My mother’s doctor wanted to test her vitamin D levels.
“Medicare doesn’t pay for this lab test, Mrs. Smith.”
“How much is it then?”
“OK. I think I’ll pass.”
What are the lessons here? Put yourself in the shoes of the lab that has a capital outlay for vitamin D testing equipment. Medicare stops paying. This lab is now face to face with my mother. She doesn’t see the value proposition at $369. The lab has a choice. They can either drop their price or not do any more vitamin D levels. What do you think they will do?
The price tag for this test is in for a free fall. It will reach a level (the market clearing price) where the consumer and the producer are both happy and willing to interact. The poor, folks who would otherwise never be able to afford this test, will at some level find the price acceptable. Everyone benefits. The lab, offering the test to more patients, will make more money if they adopt the economies of scale that every other business in the world must adopt.
The absence of the price distortion caused by the mother of all third parties, the federal government, results in a lower price for this test. This is yet another example of the market at work, just as we have shown for B 12 shots in a previous post. Justifying lab prices to veteran shoppers and bargain hunters like my mother is a much tougher prospect for this laboratory than firing off a claim to a third party. The level of accountability for all of the actors dwarfs that of the previous arrangement with a third party intermediary. Consumers are not likely to demand that this test be unnecessarily performed as they are the ones paying for it, for instance.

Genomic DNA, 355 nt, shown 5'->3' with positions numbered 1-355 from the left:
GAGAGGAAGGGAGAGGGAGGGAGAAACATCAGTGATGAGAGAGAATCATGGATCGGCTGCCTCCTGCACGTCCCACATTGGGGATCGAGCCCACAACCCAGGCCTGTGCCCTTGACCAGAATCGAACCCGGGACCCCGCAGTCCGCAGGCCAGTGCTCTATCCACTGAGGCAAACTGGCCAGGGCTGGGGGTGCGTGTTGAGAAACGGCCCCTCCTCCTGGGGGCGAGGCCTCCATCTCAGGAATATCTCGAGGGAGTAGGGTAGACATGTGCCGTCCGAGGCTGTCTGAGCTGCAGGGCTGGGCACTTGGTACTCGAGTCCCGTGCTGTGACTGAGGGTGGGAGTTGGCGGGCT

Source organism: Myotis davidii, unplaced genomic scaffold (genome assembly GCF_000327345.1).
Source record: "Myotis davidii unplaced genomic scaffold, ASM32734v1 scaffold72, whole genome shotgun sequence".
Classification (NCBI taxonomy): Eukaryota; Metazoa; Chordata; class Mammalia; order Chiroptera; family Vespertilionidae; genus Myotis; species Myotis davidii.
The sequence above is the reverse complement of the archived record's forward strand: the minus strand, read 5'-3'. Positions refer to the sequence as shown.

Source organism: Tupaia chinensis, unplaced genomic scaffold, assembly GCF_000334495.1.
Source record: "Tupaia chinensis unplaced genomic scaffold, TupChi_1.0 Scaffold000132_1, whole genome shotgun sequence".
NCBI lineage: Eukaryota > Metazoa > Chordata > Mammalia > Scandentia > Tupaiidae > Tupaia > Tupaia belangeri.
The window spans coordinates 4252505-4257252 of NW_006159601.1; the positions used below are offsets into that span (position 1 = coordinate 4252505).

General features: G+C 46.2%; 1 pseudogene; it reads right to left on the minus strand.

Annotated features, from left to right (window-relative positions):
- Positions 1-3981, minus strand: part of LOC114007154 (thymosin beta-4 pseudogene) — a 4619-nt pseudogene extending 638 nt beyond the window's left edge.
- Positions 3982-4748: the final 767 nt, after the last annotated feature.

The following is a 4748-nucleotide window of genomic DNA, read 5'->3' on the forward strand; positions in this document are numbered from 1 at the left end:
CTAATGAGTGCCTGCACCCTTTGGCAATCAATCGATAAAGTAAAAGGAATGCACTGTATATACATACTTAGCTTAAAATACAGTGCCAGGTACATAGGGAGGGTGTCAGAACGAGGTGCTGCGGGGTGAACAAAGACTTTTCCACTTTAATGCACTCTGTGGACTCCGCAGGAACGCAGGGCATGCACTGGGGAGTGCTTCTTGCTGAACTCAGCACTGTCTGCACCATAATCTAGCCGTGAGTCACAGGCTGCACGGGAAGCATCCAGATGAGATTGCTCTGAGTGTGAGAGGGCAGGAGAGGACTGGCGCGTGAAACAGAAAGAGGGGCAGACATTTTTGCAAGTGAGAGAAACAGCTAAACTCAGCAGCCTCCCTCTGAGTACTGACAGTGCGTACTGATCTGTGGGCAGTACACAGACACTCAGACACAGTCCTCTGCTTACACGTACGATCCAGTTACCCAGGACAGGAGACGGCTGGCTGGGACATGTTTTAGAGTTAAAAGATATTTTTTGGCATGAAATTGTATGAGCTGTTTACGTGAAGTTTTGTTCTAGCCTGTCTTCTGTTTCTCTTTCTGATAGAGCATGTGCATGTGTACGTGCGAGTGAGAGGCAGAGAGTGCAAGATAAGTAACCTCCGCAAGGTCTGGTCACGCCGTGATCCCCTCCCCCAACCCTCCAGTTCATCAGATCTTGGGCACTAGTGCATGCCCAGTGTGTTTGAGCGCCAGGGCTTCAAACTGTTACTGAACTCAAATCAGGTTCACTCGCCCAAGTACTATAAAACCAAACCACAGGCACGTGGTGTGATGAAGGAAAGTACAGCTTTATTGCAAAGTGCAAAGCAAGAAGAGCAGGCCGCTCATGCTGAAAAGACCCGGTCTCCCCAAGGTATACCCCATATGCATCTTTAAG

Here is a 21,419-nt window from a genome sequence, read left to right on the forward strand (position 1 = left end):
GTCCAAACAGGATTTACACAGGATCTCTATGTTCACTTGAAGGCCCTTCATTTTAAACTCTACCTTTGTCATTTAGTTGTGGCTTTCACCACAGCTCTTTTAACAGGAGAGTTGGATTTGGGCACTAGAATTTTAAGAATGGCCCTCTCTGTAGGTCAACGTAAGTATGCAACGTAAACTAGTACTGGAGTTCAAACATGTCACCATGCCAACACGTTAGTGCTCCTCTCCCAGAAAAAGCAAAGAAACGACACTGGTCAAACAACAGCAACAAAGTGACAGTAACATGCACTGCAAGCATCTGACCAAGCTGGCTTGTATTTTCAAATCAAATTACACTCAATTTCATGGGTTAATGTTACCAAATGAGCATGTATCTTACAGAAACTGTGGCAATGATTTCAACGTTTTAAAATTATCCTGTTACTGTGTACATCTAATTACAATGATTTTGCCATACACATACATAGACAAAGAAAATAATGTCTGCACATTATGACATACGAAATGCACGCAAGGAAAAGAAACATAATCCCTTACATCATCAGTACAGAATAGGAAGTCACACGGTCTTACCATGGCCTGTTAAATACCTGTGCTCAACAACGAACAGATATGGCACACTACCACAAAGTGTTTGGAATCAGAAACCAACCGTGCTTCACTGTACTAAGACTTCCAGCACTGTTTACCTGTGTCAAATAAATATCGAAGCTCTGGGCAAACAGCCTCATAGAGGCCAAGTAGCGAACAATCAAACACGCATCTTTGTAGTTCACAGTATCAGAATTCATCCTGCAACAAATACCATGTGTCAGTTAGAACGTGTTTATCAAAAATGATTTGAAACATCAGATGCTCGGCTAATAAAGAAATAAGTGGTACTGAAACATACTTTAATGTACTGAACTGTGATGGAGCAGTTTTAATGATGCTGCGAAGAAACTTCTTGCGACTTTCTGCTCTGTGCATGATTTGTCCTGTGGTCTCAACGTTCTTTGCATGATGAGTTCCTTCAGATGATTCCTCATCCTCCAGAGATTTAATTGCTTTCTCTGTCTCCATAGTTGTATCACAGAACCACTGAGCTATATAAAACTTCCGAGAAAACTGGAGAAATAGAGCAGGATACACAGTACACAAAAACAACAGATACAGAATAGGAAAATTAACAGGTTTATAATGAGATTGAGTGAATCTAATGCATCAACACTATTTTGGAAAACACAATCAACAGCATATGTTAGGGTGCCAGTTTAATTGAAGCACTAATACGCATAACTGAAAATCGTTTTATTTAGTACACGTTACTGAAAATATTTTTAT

Let’s hope that Medicare refuses to pay for more and more care as this will move more of the medical economic system to the market where prices will fluctuate, sending the appropriate scarcity signals to the producers, leading us all to price nirvana, that place we have come to know as the “market clearing price.” This price, achievable only through a free market will insure that vitamin D testing will always be available for those who need it.
G. Keith Smith, M.D.